F.R.'s Reviews > Cakes and Ale

Cakes and Ale by W. Somerset Maugham
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Feb 17, 15


I was given this book by a girl I dated a couple of times last year. On our second meeting she brought it along and dropped it into my lap with a casual “I think you’ll like this”. It was a bit of a surprise, as I don’t recall us having any particularly literary conversation the first time we met – and I’m certain that we never discussed Somerset Maugham. Nothing lasting developed between myself and this young lady, but I am thinking of getting in touch with her again to thank her once more – as her judgement has proved very much correct.

This is sharp and clever examination of literary reputations and the critics, poseurs and other interested parties who fuel them. Our narrator is asked for his reminiscences of a great author – Edward Driffield – who the narrator had met while he was a young boy and Driffield was a struggling writer. Since his death Driffield has been hailed by polite literary society as lion, a man whose work reflects impeccable taste of the world around him. But the figure our narrator remembers is a more roguish and wilder character; and besides he has stronger memories of Driffield’s wife – a former barmaid – who history dismisses as vulgar and of no importance, but is clearly one of the loveliest women our narrator has ever met.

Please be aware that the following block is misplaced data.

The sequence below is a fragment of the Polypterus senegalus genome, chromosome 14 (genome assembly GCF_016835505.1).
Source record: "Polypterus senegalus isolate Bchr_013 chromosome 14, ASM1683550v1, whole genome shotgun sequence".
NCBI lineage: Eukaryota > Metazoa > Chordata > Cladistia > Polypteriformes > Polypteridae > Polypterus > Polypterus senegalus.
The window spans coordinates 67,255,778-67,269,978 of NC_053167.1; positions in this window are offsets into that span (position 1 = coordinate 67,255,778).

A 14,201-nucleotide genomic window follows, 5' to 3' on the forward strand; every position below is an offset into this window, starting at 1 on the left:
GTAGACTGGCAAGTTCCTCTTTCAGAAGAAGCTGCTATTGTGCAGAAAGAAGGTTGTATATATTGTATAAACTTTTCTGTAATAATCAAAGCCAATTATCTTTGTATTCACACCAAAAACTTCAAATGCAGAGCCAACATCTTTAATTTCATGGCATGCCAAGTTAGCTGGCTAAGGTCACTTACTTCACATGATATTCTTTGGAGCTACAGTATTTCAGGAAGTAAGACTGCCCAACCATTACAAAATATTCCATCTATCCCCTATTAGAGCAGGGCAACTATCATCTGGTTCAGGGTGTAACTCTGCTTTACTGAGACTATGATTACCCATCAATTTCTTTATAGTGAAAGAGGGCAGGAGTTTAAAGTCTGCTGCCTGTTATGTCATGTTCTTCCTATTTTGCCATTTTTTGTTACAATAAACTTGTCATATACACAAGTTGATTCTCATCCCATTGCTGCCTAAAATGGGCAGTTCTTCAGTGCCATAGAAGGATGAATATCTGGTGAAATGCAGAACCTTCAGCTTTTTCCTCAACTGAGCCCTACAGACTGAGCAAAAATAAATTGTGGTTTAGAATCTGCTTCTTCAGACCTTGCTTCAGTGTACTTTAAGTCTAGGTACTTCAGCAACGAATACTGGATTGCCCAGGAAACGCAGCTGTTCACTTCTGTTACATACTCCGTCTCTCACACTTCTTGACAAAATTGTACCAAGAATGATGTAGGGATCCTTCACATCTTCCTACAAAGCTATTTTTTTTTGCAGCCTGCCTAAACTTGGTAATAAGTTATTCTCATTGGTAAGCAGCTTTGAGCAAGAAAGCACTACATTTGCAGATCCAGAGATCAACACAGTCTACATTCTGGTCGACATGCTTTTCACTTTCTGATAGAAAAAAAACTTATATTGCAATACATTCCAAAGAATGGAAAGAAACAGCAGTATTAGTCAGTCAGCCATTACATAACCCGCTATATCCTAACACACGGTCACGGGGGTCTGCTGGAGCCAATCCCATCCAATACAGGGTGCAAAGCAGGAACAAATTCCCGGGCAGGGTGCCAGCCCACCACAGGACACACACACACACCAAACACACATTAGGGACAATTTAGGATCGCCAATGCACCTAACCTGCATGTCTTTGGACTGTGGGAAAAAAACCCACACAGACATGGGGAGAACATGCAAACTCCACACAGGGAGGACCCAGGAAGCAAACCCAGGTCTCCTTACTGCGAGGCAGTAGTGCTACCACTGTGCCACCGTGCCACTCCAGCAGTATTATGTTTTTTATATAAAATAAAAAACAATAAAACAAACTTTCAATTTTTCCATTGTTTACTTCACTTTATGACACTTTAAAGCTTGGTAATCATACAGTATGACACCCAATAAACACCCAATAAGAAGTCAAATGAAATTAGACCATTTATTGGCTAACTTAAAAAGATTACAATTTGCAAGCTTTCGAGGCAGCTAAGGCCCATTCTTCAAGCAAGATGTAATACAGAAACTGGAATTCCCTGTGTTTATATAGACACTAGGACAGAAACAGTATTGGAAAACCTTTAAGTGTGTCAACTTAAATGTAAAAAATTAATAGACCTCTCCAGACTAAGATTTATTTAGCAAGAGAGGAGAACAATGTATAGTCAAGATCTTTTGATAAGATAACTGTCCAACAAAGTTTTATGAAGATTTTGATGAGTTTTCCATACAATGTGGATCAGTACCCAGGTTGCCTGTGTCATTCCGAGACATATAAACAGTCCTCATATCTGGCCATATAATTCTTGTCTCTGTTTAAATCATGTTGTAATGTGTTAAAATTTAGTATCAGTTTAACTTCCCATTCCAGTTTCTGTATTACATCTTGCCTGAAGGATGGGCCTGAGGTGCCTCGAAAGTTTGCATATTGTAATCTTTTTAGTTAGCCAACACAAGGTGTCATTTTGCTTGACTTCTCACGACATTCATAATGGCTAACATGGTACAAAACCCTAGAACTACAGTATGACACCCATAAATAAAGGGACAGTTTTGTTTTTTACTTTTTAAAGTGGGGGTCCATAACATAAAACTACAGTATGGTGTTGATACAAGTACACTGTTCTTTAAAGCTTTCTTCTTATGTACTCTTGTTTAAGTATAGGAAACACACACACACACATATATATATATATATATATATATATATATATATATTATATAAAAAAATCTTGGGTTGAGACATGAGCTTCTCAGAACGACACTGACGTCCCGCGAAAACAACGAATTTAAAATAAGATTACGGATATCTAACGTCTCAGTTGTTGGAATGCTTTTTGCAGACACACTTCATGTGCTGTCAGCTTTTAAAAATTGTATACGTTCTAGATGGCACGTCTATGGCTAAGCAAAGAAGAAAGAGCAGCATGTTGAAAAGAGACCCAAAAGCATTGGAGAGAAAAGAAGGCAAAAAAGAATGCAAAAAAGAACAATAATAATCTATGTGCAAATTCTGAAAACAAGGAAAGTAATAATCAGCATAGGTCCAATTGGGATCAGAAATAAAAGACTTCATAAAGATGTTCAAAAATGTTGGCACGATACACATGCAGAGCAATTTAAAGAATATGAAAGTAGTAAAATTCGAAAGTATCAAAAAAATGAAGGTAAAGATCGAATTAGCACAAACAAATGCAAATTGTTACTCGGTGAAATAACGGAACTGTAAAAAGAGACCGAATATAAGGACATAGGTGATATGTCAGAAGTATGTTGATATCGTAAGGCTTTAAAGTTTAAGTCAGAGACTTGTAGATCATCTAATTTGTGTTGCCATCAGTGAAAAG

For those with a yen for a particularly literary read, which is interested in authors and the world around them then ‘Cakes and Ale’ is highly recommended. It brought to mind both Gissing’s ‘New Grub Street’ and Byatt’s ‘Possession’; and in its depiction of literary life and of the way a reputation is shaped and preserved, it can perhaps be seen as the missing link between them.
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